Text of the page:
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Science News: Fresh satellite imagery shows that the lost continents are hidden under the Antarctic Science | news

The European Space Agency (ESA) has published pioneering satellite imagery revealing a wealth of new information about the ancient continents dating back to 180 million years ago. According to ESA, these masses are just 1 mile (1.6 km) below Antartica, but have never been tracked before. The photos show new information about the Antarctic, the sixth and least understood continent on Earth, the scientists claimed.

Fausto Ferraccioli, Scientific Director of Geology and Geophysics of the British Antarctic Survey, said: "These gravitational images are revolutionizing our ability to study the least understood continent of the world: the Antarctic.

"In the eastern Antarctic, we see an exciting mosaic of geological features that shows fundamental similarities and differences between the Antarctic crust and other continents with which it was connected 1

60 million years ago." Gondwana, a new information source Supercontinent, in which today's Antarctic was.

According to ESA, Antarctica and Australia remained in contact 55 million years ago, even though the landmass had split about 130 years ago.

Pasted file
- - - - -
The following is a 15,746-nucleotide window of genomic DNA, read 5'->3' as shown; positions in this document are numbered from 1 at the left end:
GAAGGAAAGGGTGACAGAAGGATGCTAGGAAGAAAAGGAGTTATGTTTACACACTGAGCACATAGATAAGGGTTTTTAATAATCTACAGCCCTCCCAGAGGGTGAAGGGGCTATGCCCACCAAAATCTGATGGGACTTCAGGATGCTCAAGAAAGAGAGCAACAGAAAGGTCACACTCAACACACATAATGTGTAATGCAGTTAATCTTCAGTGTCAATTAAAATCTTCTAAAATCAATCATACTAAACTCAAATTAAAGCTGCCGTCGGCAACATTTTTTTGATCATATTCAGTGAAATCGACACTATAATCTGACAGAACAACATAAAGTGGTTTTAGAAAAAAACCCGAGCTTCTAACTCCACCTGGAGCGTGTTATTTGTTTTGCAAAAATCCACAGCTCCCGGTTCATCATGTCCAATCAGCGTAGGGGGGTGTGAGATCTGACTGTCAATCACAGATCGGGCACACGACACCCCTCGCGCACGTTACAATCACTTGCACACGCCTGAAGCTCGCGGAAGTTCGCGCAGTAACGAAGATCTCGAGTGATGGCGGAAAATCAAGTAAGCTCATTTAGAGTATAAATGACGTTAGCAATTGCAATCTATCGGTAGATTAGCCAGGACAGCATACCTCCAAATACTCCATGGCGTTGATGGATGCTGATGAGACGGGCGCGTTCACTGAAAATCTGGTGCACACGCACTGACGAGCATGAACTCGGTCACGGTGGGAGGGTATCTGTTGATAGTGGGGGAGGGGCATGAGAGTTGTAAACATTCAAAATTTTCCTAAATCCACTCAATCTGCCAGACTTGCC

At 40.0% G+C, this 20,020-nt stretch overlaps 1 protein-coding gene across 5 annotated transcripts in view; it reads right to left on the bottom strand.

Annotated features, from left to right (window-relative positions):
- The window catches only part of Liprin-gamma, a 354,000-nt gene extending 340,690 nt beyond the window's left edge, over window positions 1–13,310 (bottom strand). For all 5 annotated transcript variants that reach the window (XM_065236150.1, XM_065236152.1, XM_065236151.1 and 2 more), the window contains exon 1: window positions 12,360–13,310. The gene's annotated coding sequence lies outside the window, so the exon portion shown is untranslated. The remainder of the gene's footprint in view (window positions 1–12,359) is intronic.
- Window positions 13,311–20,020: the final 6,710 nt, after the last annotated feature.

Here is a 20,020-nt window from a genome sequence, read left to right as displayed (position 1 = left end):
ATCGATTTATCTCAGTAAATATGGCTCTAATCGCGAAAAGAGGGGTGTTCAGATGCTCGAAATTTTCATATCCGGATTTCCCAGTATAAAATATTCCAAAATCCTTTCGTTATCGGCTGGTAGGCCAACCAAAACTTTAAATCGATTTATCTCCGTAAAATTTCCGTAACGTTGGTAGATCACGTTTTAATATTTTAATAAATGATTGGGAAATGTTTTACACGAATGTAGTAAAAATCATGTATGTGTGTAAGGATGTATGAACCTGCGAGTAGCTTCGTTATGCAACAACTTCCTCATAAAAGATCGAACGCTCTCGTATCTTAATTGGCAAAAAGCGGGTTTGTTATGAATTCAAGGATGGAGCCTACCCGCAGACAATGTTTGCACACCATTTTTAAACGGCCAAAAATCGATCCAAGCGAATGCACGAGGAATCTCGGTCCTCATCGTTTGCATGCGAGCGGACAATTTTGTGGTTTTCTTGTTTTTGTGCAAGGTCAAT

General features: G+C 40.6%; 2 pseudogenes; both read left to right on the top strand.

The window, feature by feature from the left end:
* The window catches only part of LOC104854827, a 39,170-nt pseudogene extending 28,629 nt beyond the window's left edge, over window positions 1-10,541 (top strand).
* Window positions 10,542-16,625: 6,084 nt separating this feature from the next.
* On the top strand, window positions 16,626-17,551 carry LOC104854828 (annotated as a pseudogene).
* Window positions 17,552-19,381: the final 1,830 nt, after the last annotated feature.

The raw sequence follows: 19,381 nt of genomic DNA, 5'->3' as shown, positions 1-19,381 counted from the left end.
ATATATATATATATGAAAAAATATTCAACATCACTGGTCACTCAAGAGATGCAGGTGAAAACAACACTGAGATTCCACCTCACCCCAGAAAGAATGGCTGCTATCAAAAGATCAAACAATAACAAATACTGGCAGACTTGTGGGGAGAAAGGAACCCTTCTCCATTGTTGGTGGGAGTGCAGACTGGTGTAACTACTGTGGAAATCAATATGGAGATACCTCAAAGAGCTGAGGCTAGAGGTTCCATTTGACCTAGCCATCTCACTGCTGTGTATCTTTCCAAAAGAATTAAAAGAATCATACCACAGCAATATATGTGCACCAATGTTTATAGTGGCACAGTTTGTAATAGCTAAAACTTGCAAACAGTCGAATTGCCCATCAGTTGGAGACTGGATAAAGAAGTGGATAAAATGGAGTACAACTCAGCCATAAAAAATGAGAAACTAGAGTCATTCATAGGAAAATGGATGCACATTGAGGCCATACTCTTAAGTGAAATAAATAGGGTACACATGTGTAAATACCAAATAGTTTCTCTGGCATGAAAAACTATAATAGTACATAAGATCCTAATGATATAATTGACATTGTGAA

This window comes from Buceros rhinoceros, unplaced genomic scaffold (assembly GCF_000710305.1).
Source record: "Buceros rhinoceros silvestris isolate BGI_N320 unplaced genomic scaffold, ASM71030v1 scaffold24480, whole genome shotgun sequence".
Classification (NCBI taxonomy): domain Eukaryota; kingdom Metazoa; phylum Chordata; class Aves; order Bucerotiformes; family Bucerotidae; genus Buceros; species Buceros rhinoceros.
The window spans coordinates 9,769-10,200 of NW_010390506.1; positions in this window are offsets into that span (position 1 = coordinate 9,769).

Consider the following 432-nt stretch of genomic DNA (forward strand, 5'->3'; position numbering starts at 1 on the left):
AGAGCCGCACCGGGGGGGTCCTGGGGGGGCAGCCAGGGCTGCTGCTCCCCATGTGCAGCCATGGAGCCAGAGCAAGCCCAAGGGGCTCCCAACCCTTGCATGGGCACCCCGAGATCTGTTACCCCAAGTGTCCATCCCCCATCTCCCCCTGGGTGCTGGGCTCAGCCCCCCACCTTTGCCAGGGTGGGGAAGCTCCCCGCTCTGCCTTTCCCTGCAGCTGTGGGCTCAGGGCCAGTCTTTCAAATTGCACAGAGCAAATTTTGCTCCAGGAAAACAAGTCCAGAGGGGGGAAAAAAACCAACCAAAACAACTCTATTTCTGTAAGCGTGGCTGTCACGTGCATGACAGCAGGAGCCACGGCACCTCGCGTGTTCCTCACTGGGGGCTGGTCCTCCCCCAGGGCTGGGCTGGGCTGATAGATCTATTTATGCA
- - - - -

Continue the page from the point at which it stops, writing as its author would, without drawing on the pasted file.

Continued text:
The ESA also found that West Antarctica has a thinner crust than East Antarctica.

This discovery links this side of the southern continent with Australia and India, as they share the type of crust.

The ESA used vital data collected from the gravitational field and the Ocean Circulation Explorer (GOCE), the first ESA satellite, to map Earth's gravity field from 2009 to 2013 when it collapsed into the earth after a fuel shortage.

The images helped scientists map the movements of the tectonic plates of the earth under Antartica.

They then combined the measurements with seismological data to create 3D maps of the lithosphere of our planet, the so-called crust and the melting mantle.

However, these findings can not only help to study the Antarctic, but also to have a "fresh" view of the Earth.

GOCE mission scholar Roger Haagmans said: "It is exciting to see that the direct use of the gravity gradients measured for the first time with GOCE leads to a new independent view. The Earth – even under a thick layer of ice. [19659003] "It also relates how continents may have been connected in the past before drifting apart due to plate movement."

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